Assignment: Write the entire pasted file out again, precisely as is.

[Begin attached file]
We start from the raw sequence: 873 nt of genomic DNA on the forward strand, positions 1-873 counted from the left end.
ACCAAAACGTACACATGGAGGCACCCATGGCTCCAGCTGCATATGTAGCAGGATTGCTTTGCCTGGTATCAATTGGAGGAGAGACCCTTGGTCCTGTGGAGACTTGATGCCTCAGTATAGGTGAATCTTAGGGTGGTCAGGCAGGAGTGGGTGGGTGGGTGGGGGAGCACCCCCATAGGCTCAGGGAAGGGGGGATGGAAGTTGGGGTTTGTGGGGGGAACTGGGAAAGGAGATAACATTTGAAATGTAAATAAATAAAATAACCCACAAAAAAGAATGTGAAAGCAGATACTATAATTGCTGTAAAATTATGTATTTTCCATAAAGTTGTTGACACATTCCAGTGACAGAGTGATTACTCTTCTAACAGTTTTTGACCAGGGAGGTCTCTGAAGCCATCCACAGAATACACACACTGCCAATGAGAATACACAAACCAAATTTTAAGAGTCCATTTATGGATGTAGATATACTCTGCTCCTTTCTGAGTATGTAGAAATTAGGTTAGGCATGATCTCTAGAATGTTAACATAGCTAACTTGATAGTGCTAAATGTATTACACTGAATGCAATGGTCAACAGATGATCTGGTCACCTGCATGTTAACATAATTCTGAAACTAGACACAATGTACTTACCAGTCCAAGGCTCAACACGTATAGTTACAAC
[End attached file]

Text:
We start from the raw sequence: 873 nt of genomic DNA on the forward strand, positions 1-873 counted from the left end.
ACCAAAACGTACACATGGAGGCACCCATGGCTCCAGCTGCATATGTAGCAGGATTGCTTTGCCTGGTATCAATTGGAGGAGAGACCCTTGGTCCTGTGGAGACTTGATGCCTCAGTATAGGTGAATCTTAGGGTGGTCAGGCAGGAGTGGGTGGGTGGGTGGGGGAGCACCCCCATAGGCTCAGGGAAGGGGGGATGGAAGTTGGGGTTTGTGGGGGGAACTGGGAAAGGAGATAACATTTGAAATGTAAATAAATAAAATAACCCACAAAAAAGAATGTGAAAGCAGATACTATAATTGCTGTAAAATTATGTATTTTCCATAAAGTTGTTGACACATTCCAGTGACAGAGTGATTACTCTTCTAACAGTTTTTGACCAGGGAGGTCTCTGAAGCCATCCACAGAATACACACACTGCCAATGAGAATACACAAACCAAATTTTAAGAGTCCATTTATGGATGTAGATATACTCTGCTCCTTTCTGAGTATGTAGAAATTAGGTTAGGCATGATCTCTAGAATGTTAACATAGCTAACTTGATAGTGCTAAATGTATTACACTGAATGCAATGGTCAACAGATGATCTGGTCACCTGCATGTTAACATAATTCTGAAACTAGACACAATGTACTTACCAGTCCAAGGCTCAACACGTATAGTTACAAC